Ted Cruz Lynch
U.S. Republican Presidential candidate and Senator of Texas Ted Cruz speaks at the Iowa Faith and Freedom Coalition's forum in Waukee, Iowa, April 25, 2015. REUTERS/Jim Young

Even Republican lawmakers held their nose last week when Senator Ted Cruz (R-Texas) skipped a contentious Senate vote on Thursday April in order to attend a fundraiser for his presidential campaign. The 56-43 narrowly approved the nomination of Loretta Lynch, President Barack Obama’s pick for attorney general, to replace outgoing DOJ chief Eric Holder. Cruz has also been absent in hearings held by his most prestigious appointment in the Senate, the Armed Services Committee. That doesn’t mean he hasn’t been putting forth his opinion, often vehemently, on issues for which he does not show up to vote on.

“[Lynch’s] consistent refusal to specify any limitations on the power of the President disqualify her from serving as our nation’s chief law enforcement officer,” said Cruz ahead of the vote. (You can see a video of Cruz questioning Lynch, below). “[She] supported the Administration’s boundless legal theory to justify ignoring our nation’s immigration laws. In my view, this makes her unfit to be the Attorney General.”

Ted Cruz did try to prevent Lynch’s nomination, but took a shortcut that even his Republican colleagues chastised. The Lynch nomination was held up for months by filibuster, requiring a 60-person vote for cloture, the end of debate. Cruz voted against cloture, but accurately predicted that Lynch would be approved by at least a 51-vote margin. It was a lost battle. Instead of he sticking around for the actual confirmation vote, Cruz skipped town for a fundraiser in Dallas, fact that was reportedly coyly as an “event in Texas” by his spokesperson.

It’s not uncommon for presidential candidates or other star legislators to miss some votes. Usually, these are for votes seen as less important, like resolutions or bills that are expected to pass or fail by a landslide. Yet Cruz’s absenteeism has been irksome, even to his Republican colleagues. That’s in part because Cruz claimed to lead the opposition to Lynch’s nomination, and because it was symbolic of his opposition to amnesty for immigration. Senator John Cornyn (R-Texas) did not take kindly to the absence, chastising Cruz indirectly for claiming that the cloture vote was all that mattered.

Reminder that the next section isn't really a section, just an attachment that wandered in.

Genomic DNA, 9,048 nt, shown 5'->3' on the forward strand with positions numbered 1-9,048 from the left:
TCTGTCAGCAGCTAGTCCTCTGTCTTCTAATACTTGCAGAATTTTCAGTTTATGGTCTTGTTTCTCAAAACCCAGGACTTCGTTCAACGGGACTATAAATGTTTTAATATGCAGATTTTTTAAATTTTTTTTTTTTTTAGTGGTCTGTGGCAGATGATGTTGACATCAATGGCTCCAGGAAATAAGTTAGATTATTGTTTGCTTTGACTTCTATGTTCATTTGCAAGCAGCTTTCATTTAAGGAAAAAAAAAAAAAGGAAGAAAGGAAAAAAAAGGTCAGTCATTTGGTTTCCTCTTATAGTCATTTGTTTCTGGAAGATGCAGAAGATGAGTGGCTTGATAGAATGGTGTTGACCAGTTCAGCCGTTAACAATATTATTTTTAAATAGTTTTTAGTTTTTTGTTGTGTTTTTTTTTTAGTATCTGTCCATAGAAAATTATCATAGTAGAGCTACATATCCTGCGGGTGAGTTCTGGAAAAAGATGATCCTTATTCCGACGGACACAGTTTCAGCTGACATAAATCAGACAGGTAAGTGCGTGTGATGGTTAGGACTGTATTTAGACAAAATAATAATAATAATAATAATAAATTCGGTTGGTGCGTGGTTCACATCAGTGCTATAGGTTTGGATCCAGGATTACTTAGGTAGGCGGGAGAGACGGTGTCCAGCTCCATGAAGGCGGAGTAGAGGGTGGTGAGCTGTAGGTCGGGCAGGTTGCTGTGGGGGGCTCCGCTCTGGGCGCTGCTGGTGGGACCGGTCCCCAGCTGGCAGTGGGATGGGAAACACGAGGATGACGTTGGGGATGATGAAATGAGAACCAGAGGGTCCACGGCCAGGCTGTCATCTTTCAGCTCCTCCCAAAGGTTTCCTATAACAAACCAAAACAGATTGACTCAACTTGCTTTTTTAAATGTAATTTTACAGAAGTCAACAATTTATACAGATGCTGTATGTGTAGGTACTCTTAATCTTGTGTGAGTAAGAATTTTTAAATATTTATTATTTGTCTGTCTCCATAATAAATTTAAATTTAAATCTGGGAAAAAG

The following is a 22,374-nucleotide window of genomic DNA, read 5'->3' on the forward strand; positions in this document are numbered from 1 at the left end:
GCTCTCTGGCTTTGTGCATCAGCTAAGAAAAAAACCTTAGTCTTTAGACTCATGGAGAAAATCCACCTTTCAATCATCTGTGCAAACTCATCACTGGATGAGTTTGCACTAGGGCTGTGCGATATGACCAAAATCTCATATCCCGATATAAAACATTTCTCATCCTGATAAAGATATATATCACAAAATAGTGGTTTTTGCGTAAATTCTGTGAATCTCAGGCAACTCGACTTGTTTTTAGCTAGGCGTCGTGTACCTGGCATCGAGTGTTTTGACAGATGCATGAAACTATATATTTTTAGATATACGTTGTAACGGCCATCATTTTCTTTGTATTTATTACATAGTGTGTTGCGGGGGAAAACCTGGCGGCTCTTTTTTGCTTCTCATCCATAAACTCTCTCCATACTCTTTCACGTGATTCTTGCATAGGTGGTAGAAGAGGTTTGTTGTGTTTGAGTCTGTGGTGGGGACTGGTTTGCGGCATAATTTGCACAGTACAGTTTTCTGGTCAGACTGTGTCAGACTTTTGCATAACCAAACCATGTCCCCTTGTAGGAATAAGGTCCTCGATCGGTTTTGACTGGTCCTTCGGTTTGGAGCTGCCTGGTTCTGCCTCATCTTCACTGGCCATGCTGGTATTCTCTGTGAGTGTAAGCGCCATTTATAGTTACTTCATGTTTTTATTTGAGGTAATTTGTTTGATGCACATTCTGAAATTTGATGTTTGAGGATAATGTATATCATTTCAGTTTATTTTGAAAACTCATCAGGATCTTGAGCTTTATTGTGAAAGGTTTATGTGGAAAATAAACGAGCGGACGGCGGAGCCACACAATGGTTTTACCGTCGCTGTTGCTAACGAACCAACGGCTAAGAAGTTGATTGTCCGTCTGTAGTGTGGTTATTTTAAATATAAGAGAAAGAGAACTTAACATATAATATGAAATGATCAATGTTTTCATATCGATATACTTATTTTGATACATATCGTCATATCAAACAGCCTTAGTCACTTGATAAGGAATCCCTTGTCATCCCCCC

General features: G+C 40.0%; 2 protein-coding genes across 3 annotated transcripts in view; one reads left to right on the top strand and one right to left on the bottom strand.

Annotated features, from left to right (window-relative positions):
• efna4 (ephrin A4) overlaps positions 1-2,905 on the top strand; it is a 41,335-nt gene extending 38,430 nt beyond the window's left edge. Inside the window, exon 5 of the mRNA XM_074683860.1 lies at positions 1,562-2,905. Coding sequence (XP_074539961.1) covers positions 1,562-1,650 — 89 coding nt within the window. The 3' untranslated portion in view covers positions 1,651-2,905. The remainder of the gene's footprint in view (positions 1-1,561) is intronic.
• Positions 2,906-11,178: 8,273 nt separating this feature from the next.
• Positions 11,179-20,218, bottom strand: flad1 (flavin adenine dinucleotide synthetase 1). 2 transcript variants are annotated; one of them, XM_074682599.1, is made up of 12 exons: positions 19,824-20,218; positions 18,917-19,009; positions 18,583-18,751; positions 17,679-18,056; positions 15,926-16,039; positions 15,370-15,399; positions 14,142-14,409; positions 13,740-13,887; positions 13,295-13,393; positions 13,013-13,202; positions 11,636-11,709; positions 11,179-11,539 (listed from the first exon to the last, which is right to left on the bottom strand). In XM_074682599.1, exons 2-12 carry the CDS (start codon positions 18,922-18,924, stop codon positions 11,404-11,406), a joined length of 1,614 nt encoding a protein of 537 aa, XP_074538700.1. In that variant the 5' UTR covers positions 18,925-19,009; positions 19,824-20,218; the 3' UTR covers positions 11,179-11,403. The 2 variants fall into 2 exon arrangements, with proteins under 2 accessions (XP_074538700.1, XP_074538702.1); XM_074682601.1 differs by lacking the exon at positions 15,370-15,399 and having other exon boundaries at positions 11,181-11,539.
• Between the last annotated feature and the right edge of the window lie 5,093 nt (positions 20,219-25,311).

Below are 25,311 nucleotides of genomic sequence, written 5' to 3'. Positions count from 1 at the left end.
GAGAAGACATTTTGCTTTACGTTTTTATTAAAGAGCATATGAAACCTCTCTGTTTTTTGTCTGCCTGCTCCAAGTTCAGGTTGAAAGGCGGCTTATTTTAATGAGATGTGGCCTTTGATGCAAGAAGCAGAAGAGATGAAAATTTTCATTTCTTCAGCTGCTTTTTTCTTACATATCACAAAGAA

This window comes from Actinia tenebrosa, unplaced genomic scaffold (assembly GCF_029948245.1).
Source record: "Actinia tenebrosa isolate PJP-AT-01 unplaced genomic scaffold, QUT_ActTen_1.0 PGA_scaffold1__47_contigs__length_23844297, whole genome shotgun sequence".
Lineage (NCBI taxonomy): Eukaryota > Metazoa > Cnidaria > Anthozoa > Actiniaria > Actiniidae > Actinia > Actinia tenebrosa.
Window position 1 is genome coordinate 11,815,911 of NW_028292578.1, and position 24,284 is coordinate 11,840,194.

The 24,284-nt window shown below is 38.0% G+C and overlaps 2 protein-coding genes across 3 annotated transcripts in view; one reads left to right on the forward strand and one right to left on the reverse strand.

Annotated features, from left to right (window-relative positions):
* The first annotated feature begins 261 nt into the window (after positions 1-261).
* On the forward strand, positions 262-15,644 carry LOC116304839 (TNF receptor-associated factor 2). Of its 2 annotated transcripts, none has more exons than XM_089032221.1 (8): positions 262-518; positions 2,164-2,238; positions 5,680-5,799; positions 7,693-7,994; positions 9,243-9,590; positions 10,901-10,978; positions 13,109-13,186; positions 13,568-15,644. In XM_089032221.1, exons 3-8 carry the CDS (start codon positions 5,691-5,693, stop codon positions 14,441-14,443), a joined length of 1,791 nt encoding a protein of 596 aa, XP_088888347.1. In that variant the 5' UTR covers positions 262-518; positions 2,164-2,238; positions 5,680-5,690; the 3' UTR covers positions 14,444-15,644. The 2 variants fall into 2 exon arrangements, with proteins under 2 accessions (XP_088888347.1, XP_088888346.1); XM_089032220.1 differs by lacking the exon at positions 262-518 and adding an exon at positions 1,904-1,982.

Ted Cruz is not the only presidential candidate that’s been skipping class at the Senate. He’s closer to number two. Marco Rubio (R-Florida) has the worst voting record of all. Before he officially declared his campaign, Rubio’s absences were explained away by spokespeople for a variety of personal and family reasons, ranging from his responsibilities as a father to jury duty. Now that his campaign is official, no one needs to ask. In order to keep up with other presidential candidates, Rubio, like Cruz, it appears that they will have to dodge some responsibilities of their current jobs if they want to be competitive in the 2016 race.

That was certainly the case in 2007 when then-Senators Clinton, Obama, and Dodd skipped a nomination vote for Bush’s choice for attorney general. Why might Senators have to abandon their posts to run for president? Because they have to keep up with their rivals. Cruz and Rubio face a slew of current and former governors, none of whom have such restrictions on their schedules. Jeb Bush, Scott Walker and Chris Christie are free to travel and fundraise without looking like deadbeats on their job. However, Cruz and Rubio also face Senator Rand Paul (R-Kentucky), who’s managed to run his 2016 presidential campaign without missing that many votes. You can be sure that this issue -- doing one’s job -- will come up in debates. Cruz and Rubio in particular will be scrutinized closely in the coming months, especially for votes related to issues central to their campaign, such as immigration, Iran, marriage and the economy.

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